Brooke Henderson was unlikely to win this year’s Lou Marsh Trophy as Canada’s athlete of the year, which doesn’t mean in any way that she didn’t have an outstanding season on the LPGA Tour.
Her victories this year in Grand Rapids and New Zealand gave Henderson five career wins on the LPGA Tour, putting her in second place all-time among Canadians, with only Sandra Post’s eight career victories ahead of her. Henderson’s two wins were among eight top-10 finishes in 2017.
This year’s award, announced on Tuesday, went to Toronto’s Joey Votto, who led Major League Baseball in on-base percentage, walks and intentional walks, while becoming just the third player to have at least 179 hits, 36 homers and 134 walks, with 83 or fewer walks in a single season while playing for the Cincinnati Reds.
The other two are Babe Ruth and Ted Williams, very impressive company for Votto, who just missed winning his second National League MVP award.
So too was Henderson among impressive company for the Lou Marsh Trophy, including cross-country skier Alex Harvey, Pittsburgh Penguins captain Sidney Crosby, curler Rachel Homan and moguls skiier Mikael Kingsbury, among others, but that goes with the territory when you reach the elite level among athletes that Henderson has at the tender age of 20
Henderson had a better shot last year when she successfully defended her title in Portland and won her first major championship at the KPMG Women’s PGA Championship, which she very nearly won again this year. Henderson also posted 15 top-10s overall in 2016, but it was an Olympic year and eventual Lou Marsh winner, swimmer Penny Oleksiak, won four medals in Rio, including a gold in the pool.
When you’re keeping the company that Henderson has these past couple of years, there’s only so much you control when it comes to an award such as the Lou Marsh, that being your own performance in your chosen sport, yet other Canadians may be tearing it up at the plate, in the pool or on the ice. The chips just fall where they may as to who actually gets the prize in the case of the Lou Marsh.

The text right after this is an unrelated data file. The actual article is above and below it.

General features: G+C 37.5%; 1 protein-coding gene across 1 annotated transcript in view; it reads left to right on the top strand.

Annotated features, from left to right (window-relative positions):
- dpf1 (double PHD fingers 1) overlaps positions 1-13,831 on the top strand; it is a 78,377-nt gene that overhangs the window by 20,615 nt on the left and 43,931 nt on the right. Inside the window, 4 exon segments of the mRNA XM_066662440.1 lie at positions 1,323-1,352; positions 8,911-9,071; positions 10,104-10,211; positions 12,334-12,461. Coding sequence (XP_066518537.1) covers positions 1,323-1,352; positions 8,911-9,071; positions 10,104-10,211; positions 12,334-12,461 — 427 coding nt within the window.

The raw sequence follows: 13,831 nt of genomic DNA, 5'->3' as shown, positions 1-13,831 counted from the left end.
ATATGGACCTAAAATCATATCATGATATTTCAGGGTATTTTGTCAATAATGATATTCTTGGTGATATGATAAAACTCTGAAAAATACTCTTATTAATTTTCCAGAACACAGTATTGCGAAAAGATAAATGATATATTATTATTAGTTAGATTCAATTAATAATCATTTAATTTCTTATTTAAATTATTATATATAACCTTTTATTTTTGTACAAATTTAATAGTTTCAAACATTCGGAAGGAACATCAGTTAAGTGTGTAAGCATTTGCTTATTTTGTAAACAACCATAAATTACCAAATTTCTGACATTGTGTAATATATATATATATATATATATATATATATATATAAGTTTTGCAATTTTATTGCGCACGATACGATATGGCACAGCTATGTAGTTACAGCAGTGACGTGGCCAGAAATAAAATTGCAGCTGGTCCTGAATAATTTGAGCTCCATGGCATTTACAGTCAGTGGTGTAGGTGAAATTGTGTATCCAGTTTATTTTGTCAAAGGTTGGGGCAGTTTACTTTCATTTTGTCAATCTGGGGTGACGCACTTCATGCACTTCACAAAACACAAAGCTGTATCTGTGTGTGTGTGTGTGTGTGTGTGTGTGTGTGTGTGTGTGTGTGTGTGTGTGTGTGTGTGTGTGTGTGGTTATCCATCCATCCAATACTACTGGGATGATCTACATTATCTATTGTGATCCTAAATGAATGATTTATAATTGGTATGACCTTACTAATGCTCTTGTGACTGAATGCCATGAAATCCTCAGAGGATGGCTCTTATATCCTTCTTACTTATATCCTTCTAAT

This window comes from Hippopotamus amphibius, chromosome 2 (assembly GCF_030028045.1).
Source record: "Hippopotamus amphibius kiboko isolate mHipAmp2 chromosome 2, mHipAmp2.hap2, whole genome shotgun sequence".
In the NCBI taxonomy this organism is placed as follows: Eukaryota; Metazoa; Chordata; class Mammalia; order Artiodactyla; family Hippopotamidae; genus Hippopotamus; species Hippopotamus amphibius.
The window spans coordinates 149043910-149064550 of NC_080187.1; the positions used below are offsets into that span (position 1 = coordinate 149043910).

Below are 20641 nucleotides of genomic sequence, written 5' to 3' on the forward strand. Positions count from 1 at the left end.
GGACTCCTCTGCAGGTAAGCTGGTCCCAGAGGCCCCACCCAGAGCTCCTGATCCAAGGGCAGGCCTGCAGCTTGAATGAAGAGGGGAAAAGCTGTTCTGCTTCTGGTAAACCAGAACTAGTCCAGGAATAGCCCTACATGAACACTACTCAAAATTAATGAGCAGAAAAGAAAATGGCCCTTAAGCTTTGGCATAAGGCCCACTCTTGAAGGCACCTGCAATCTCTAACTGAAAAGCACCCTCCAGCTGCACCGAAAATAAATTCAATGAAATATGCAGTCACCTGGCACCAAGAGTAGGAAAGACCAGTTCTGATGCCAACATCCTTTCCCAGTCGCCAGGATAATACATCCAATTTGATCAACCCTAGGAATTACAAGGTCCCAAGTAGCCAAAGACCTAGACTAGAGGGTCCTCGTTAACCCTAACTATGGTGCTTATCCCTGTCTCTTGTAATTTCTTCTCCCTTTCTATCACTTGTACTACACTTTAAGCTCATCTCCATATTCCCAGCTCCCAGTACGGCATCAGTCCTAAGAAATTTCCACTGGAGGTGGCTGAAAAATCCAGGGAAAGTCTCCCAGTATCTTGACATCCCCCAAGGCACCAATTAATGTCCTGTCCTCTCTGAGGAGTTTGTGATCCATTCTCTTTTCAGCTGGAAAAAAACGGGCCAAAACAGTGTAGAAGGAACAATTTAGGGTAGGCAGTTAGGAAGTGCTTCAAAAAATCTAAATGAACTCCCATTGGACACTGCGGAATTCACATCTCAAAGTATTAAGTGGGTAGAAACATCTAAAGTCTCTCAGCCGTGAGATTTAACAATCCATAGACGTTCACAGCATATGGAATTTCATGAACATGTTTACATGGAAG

The reason you can be optimistic that Henderson may win the Lou Marsh one day, likely sooner than later, is that she doesn’t look too far past what’s immediately ahead of her.
Of course, she craves being a champion, but she realizes that to attain a title or a recognition of any kind, there are numerous prerequisites that need to be addressed, which is her focus. Stick to that formula and awards such as the Lou Marsh will take care of themselves.
That’s the sign of an elite athlete who is up for such an award and she may yet win her second Bobbie Rosenfeld Award as Canada’s female athlete of the year.
We’ll see what happens with the Lou Marsh next year, but she’s given every indication that there will be plenty of moments to savour along the way between then and now. There will be plenty of variables that will make it tough to win, but it will be sweeter when she does.
Be it Henderson or any other athlete from Canada who wins, would you want it any other way?